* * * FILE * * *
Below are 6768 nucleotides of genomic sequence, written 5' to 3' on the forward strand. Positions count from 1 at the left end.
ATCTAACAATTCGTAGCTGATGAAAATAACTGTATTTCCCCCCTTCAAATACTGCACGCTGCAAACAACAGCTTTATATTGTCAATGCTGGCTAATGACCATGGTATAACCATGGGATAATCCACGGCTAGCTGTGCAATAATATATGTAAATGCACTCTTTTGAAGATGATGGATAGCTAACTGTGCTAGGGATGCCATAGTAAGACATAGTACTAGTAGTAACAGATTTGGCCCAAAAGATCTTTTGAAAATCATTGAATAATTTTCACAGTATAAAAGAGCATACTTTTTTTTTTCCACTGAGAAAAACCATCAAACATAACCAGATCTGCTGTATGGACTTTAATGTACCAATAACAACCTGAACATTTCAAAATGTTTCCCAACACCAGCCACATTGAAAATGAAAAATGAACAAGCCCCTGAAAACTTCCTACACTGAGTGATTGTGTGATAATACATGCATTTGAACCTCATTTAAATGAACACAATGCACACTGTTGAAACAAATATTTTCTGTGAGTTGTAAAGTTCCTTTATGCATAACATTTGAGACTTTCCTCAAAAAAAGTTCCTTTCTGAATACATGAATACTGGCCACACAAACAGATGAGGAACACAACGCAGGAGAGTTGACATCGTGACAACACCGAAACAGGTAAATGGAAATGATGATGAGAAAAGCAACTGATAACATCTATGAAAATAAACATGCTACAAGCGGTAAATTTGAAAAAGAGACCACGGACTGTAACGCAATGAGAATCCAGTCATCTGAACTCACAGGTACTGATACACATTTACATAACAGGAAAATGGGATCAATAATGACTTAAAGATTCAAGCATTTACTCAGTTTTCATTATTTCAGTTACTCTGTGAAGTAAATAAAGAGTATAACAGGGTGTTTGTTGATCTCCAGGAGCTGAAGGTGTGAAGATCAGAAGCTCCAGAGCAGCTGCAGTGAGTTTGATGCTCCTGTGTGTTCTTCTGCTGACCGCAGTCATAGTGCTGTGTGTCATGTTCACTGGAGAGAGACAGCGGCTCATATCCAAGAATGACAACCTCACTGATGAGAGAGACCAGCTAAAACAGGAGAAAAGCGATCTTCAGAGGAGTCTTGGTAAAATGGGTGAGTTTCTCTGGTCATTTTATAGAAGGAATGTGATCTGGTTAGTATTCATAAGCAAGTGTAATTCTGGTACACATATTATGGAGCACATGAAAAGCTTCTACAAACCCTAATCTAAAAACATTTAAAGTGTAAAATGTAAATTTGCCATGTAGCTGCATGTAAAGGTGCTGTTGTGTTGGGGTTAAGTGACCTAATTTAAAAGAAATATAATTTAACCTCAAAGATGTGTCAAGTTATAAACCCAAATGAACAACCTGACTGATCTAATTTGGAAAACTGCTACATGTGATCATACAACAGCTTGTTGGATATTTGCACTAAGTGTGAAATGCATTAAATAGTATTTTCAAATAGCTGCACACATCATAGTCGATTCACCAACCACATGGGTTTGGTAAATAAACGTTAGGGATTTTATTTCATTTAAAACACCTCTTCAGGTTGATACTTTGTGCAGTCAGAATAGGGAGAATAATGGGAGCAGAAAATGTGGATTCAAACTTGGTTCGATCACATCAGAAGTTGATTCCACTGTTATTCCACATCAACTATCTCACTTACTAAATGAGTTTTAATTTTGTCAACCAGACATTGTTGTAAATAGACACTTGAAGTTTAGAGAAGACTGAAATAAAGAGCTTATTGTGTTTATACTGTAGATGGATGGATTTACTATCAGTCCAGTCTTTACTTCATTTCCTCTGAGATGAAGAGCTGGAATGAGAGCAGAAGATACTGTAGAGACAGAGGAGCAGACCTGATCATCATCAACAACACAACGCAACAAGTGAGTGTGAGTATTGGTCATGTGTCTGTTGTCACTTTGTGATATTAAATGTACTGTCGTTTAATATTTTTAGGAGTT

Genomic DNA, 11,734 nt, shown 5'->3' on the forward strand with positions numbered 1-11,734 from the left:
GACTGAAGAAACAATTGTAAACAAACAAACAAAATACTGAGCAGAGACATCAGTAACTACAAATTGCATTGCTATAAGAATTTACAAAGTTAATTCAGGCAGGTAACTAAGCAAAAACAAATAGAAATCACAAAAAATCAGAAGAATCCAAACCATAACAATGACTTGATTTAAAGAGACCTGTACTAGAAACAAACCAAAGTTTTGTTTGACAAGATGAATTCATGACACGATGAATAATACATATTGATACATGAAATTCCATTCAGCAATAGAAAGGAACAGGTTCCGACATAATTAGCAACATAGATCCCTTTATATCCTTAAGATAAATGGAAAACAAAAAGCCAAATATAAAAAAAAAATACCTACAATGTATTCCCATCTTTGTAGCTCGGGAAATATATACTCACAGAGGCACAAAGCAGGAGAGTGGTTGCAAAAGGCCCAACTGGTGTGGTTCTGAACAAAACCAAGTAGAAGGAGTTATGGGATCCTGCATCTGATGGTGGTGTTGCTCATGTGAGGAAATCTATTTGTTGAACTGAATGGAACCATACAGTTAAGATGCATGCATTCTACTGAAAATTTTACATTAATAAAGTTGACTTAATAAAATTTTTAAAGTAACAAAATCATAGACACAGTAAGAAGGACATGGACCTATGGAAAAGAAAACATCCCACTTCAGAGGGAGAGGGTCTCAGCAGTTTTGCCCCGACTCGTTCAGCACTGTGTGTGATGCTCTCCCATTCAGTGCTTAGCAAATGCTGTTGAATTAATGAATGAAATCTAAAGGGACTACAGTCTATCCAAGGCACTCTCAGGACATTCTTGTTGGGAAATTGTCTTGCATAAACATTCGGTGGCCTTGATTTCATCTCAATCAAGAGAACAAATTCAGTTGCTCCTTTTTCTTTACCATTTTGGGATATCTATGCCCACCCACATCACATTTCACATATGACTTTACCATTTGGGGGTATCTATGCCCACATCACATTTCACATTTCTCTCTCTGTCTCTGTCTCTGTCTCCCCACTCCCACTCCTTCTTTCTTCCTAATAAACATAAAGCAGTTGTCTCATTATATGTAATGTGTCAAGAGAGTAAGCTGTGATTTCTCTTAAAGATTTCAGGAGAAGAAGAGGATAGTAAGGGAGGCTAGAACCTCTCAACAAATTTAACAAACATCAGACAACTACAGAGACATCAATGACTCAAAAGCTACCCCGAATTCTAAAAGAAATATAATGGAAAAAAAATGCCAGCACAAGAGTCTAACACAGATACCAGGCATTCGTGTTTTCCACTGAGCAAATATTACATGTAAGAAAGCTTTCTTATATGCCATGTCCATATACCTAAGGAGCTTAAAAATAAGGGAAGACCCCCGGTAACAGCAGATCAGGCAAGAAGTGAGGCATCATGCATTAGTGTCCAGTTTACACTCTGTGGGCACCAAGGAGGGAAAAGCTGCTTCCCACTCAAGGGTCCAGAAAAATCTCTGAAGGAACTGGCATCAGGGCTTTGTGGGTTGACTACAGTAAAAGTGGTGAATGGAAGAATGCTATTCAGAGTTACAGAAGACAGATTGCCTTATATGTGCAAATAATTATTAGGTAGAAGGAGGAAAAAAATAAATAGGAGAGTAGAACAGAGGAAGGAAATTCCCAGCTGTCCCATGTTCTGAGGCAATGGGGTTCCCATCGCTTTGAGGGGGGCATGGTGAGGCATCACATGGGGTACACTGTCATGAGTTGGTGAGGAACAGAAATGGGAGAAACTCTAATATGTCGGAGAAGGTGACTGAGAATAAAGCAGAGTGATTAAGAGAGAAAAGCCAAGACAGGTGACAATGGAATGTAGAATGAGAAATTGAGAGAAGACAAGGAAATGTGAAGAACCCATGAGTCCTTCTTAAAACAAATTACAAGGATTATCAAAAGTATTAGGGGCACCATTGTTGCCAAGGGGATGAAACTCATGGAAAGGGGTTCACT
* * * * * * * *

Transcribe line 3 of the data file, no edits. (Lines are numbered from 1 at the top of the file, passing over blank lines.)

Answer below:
Genomic DNA, 11,734 nt, shown 5'->3' on the forward strand with positions numbered 1-11,734 from the left: